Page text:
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Militancy and youth restiveness in the Niger Delta Region of Nigeria
This paper examines militancy and youth restiveness in the Niger Delta region of Nigeria and the challenges it poses to Nigeria’s development. Youths are principal actors in the transition from contentious politics to violence because they are most affected by situations of powerlessness, which state oppression aggravate. Despite the enormous contributions of the region to the wealth of Nigeria, the people of the Niger Delta have remained impoverished and underdeveloped. Paradoxically, the oil producing states have benefited least from the oil wealth. Devastated by the ecological costs of oil spillage and the highest gas flaring rates in the world, Niger Delta is a political tinderbox. Poverty, unemployment, decay infrastructure, corruption at high level, misery, and lack of basic human needs, seem to be lot of the people. For the youths, violence becomes a bargaining weapon for negotiating, legitimizing or violating (oppressive) public order. The poor and unemployed youths therefore formed militia groups to seek redress against the government and the multinational corporations operating in the area. This paper explains the Niger Delta militancy within the Frustration-Aggression Theory and argues that frustration is the bane of the recurrent violence in the region. The paper also argues that most of the circumstances that generate the frustration and anger that degenerate into murderous militancy and youth restiveness in the region is founded on the sense of injustice, unemployment and such other factors as environmental security and infrastructural developmental issues that sparked the conflict in the region. This paper recommends that economic empowerment of the citizenry, both young and old, should be the corner stone of government’s policy, as an idle hand is the devil’s workshop.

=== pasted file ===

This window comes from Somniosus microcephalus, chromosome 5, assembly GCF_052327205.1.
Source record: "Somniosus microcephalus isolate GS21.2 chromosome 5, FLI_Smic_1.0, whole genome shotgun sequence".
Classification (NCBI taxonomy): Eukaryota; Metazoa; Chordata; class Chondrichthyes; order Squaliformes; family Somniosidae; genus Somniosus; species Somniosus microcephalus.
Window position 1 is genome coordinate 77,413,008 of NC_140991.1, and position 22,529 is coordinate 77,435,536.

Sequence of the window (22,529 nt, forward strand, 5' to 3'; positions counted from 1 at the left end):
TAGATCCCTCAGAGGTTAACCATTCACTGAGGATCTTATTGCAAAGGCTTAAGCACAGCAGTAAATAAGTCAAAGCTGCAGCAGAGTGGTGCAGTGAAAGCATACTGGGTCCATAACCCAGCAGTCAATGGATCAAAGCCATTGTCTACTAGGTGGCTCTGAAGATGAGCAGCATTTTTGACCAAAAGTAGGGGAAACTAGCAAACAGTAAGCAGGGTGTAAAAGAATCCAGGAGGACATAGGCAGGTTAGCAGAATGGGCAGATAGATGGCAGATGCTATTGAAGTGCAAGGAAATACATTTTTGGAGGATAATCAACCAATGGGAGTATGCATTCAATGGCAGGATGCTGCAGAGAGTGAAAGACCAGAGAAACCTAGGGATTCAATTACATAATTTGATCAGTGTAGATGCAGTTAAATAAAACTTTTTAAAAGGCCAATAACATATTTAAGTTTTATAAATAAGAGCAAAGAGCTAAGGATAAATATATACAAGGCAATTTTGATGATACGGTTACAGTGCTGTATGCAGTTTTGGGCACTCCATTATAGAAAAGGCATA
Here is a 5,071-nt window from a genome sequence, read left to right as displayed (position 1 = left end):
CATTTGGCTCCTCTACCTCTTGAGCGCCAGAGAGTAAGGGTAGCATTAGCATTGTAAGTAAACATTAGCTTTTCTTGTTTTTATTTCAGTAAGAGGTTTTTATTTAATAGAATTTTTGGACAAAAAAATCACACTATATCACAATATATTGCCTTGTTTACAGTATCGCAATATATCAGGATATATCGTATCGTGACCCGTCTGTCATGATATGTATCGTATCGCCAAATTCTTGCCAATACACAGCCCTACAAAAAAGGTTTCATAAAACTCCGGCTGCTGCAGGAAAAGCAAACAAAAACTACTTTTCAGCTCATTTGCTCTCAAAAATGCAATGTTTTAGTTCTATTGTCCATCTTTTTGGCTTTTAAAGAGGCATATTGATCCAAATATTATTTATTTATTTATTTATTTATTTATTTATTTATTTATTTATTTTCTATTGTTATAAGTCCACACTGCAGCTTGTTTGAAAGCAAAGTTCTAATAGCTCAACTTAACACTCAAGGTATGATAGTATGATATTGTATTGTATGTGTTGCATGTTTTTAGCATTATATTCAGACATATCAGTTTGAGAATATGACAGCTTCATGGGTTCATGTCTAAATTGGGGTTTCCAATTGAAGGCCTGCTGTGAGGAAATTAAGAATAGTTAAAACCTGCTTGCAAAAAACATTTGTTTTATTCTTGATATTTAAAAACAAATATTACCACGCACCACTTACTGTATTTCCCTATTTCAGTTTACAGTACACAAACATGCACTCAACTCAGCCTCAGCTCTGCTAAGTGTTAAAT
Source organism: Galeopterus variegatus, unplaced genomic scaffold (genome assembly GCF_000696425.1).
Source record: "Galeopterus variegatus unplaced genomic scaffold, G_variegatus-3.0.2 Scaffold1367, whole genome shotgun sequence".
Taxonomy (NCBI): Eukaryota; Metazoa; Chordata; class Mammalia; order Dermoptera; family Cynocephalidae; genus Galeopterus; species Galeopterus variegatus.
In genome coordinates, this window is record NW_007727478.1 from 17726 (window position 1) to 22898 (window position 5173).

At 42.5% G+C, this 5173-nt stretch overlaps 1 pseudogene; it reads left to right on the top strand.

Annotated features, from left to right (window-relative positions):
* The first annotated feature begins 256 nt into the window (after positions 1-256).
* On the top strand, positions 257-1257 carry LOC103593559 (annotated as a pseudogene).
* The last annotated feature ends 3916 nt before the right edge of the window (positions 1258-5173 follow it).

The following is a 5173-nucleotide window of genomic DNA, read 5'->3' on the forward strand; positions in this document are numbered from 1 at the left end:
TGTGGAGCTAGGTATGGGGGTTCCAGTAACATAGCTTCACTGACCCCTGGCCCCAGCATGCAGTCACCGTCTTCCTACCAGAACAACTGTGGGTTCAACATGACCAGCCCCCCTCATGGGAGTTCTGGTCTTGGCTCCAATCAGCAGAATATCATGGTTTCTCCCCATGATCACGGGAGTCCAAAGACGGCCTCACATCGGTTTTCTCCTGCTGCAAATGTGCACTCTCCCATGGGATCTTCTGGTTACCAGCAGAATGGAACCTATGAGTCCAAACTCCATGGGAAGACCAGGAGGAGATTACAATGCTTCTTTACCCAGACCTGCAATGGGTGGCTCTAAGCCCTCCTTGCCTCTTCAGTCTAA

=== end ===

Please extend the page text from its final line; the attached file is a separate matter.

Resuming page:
Keywords: Militancy, Corruption, Frustration-Aggression Theory, Terrorism, Niger-Delta, Security threat, Youth Restiveness